Privacy and marketing opportunities can be balanced
|Date:||19 April 2017|
Niels Holtrop explains how he developed a statistical model allowing companies to collect consumer data safely for his doctorate at the University of Groningen's Faculty of Economics and Business.
Every time we buy something online, use an internet browser or take out a subscription, companies are collecting valuable information about our preferences and our lives.
This data is used for marketing purposes, for example to target advertising to a specific group. You might have noticed that if you look up a certain product in a search engine, you will soon find advertisements for the same product featuring on the websites you visit.
Each piece of data collected is small, but added together they form a detailed picture of our lives. Governments and consumer groups are increasingly concerned that the collection of this data and the way that it is used could be a threat to consumer privacy. As a response, some companies take steps to severely limit the data they collect, thereby hampering their ability to pursue marketing opportunities
I have recently completed a doctorate at the University of Groningen’s Faculty of Economics and Business. As part of my PhD research, I developed a new statistical model that can balance customer privacy with the marketing opportunities that companies are interested in.
Our model allows companies to collect customer data, but only requires them to store the relevant information (i.e. the parameters of the model) rather than the underlying data. This means they can use this information for marketing purposes, without needing the underlying data.
We tested this model in a typical setting: Predicting the probability that a customer will end a contract after its final date, based on the characteristics of this customer. Whereas before companies needed a long history of information on a customer to do this, our approach stores the individual customer level information for each year in the model parameters, thereby capturing the relevant information in the model itself. This makes it possible to delete the customer data after it has been processed into the model.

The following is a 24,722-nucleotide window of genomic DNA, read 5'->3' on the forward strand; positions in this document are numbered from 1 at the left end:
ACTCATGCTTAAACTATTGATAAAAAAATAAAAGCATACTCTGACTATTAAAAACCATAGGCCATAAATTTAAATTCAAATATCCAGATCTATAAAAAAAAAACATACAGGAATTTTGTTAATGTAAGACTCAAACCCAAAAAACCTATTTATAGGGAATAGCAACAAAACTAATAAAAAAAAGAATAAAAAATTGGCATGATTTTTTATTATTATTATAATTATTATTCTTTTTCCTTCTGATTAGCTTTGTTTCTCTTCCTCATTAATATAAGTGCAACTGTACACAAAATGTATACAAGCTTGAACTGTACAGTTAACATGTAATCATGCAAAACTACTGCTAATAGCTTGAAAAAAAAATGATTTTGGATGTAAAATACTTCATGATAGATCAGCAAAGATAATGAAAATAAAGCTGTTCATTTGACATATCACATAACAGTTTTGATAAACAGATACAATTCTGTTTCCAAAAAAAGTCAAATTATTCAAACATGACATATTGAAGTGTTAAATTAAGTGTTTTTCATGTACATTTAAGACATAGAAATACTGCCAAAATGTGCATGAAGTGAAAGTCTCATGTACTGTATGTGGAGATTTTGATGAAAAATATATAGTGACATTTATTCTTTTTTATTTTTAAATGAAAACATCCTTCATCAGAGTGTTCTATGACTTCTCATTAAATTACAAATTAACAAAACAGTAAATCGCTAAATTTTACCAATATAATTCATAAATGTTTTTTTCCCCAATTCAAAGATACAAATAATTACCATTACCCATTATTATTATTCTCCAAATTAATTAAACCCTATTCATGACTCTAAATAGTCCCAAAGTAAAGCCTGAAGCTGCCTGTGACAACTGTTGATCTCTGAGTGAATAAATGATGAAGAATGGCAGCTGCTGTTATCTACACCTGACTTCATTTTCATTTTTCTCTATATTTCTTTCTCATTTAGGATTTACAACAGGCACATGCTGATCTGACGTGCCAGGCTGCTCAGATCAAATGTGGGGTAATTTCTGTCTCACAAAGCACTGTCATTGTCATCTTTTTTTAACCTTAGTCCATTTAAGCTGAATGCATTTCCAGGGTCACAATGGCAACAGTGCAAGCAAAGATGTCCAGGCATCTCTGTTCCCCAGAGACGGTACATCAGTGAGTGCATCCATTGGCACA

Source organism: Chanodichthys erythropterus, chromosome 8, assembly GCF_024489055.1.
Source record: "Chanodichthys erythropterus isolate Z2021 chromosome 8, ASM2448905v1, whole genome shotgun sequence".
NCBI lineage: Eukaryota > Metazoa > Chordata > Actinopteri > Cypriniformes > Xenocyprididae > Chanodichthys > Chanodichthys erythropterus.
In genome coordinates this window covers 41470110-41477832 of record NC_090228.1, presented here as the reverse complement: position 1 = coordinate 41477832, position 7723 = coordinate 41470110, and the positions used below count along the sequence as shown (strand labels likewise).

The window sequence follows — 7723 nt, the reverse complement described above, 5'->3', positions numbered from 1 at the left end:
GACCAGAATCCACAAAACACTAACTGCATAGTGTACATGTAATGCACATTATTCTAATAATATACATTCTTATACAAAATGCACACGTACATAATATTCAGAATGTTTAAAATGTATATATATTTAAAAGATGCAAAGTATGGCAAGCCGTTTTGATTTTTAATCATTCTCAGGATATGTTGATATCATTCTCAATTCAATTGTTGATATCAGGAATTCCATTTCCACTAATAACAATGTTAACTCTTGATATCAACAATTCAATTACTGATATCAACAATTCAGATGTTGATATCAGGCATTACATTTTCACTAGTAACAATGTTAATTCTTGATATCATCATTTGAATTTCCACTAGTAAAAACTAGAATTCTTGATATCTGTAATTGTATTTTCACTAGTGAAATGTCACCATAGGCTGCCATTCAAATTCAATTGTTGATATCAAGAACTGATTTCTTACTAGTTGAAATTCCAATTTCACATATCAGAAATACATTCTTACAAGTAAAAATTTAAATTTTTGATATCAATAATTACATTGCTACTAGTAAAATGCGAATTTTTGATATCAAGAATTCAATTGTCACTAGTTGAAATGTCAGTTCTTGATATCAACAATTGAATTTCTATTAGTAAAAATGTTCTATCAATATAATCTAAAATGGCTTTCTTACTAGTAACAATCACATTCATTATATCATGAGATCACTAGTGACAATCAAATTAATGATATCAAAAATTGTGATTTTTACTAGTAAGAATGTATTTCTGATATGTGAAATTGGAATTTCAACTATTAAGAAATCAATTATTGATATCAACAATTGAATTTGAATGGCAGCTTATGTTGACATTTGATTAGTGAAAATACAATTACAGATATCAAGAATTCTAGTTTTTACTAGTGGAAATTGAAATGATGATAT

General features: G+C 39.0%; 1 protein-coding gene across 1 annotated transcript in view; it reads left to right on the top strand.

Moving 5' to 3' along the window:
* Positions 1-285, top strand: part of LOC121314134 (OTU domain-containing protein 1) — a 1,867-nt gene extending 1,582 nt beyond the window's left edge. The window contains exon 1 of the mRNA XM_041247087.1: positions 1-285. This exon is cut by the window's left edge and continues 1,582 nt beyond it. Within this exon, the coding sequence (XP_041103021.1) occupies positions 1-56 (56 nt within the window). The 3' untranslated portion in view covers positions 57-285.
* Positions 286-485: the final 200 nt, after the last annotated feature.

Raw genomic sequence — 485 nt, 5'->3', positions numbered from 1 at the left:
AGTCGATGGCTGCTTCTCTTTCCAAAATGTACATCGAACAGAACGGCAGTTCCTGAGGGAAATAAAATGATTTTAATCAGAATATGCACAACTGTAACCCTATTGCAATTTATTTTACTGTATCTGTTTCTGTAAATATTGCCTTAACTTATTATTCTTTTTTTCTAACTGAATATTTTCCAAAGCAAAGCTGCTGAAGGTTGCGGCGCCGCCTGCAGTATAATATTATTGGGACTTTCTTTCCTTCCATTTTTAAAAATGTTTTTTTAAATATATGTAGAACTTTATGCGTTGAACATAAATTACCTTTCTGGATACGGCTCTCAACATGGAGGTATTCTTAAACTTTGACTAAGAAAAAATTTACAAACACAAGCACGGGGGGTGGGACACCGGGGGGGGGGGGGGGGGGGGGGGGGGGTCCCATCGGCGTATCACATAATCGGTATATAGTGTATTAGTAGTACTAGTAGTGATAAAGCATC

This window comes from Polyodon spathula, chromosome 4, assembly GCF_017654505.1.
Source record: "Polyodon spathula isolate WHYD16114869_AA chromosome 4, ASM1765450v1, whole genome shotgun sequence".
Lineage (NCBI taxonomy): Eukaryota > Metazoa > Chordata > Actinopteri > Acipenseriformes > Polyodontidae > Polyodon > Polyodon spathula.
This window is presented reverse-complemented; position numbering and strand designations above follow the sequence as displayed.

This means there is no need for masses of information about clients to be stored in a database for a prolonged period of time. This has proven a serious security vulnerability in the past, as for example hackers have targeted these troves of data. Security breaches have allowed enormous leaks of personal details about millions of customers. For example, in a 2014 breach, hackers stole the data of 145 million eBay customers. Given that data leaks occur more and more (almost 5500 in the Netherlands in 2016), taking this threat seriously is important for companies and customers alike.
Our research shows that our model improves customer privacy, without damaging the company’s ability to market to their customers. We tested our approach with real data from a healthcare insurer, and found that with our model, predicting which customers will leave can be done just as effectively as approaches which rely on long customer histories. It means companies can make sound marketing decisions while limiting privacy violations for their customers.
For more information, see my PhD thesis and the paper No future without the past? Predicting churn in the face of customer privacy in the International Journal of Marketing Research.